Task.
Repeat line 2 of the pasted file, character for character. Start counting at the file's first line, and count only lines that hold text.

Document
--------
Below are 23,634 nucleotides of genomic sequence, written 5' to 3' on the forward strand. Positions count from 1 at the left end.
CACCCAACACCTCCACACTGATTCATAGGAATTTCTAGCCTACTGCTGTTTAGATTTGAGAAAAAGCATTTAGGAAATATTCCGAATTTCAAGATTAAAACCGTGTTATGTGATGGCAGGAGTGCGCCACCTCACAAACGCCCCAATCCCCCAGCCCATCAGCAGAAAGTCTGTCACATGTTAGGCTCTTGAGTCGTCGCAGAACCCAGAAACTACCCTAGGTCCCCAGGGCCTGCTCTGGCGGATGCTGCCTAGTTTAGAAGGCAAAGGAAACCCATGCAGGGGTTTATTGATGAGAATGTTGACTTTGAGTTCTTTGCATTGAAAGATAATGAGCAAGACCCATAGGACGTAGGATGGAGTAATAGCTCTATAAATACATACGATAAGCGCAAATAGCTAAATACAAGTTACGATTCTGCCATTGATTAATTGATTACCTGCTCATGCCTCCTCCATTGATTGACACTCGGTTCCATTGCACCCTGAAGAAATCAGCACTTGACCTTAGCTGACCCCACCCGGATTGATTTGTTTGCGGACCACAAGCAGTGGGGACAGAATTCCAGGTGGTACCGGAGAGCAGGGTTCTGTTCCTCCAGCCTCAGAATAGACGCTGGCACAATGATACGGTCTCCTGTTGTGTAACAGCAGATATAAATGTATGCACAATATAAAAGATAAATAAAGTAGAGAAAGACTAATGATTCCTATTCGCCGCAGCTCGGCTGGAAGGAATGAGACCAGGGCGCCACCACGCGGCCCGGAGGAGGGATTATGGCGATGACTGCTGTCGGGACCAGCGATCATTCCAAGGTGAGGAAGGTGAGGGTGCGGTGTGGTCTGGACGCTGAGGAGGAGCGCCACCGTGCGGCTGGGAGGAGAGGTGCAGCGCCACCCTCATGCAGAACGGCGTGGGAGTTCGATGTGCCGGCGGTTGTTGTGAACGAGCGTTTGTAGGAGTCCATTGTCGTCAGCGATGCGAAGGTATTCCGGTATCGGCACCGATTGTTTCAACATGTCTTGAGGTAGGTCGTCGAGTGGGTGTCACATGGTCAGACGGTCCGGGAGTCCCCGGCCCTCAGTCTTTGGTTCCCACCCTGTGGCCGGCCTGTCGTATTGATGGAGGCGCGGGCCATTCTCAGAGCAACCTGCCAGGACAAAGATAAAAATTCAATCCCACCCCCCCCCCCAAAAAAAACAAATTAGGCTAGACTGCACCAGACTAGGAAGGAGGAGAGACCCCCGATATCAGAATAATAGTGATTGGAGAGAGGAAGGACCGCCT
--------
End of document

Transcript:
CACCCAACACCTCCACACTGATTCATAGGAATTTCTAGCCTACTGCTGTTTAGATTTGAGAAAAAGCATTTAGGAAATATTCCGAATTTCAAGATTAAAACCGTGTTATGTGATGGCAGGAGTGCGCCACCTCACAAACGCCCCAATCCCCCAGCCCATCAGCAGAAAGTCTGTCACATGTTAGGCTCTTGAGTCGTCGCAGAACCCAGAAACTACCCTAGGTCCCCAGGGCCTGCTCTGGCGGATGCTGCCTAGTTTAGAAGGCAAAGGAAACCCATGCAGGGGTTTATTGATGAGAATGTTGACTTTGAGTTCTTTGCATTGAAAGATAATGAGCAAGACCCATAGGACGTAGGATGGAGTAATAGCTCTATAAATACATACGATAAGCGCAAATAGCTAAATACAAGTTACGATTCTGCCATTGATTAATTGATTACCTGCTCATGCCTCCTCCATTGATTGACACTCGGTTCCATTGCACCCTGAAGAAATCAGCACTTGACCTTAGCTGACCCCACCCGGATTGATTTGTTTGCGGACCACAAGCAGTGGGGACAGAATTCCAGGTGGTACCGGAGAGCAGGGTTCTGTTCCTCCAGCCTCAGAATAGACGCTGGCACAATGATACGGTCTCCTGTTGTGTAACAGCAGATATAAATGTATGCACAATATAAAAGATAAATAAAGTAGAGAAAGACTAATGATTCCTATTCGCCGCAGCTCGGCTGGAAGGAATGAGACCAGGGCGCCACCACGCGGCCCGGAGGAGGGATTATGGCGATGACTGCTGTCGGGACCAGCGATCATTCCAAGGTGAGGAAGGTGAGGGTGCGGTGTGGTCTGGACGCTGAGGAGGAGCGCCACCGTGCGGCTGGGAGGAGAGGTGCAGCGCCACCCTCATGCAGAACGGCGTGGGAGTTCGATGTGCCGGCGGTTGTTGTGAACGAGCGTTTGTAGGAGTCCATTGTCGTCAGCGATGCGAAGGTATTCCGGTATCGGCACCGATTGTTTCAACATGTCTTGAGGTAGGTCGTCGAGTGGGTGTCACATGGTCAGACGGTCCGGGAGTCCCCGGCCCTCAGTCTTTGGTTCCCACCCTGTGGCCGGCCTGTCGTATTGATGGAGGCGCGGGCCATTCTCAGAGCAACCTGCCAGGACAAAGATAAAAATTCAATCCCACCCCCCCCCCCAAAAAAAACAAATTAGGCTAGACTGCACCAGACTAGGAAGGAGGAGAGACCCCCGATATCAGAATAATAGTGATTGGAGAGAGGAAGGACCGCCT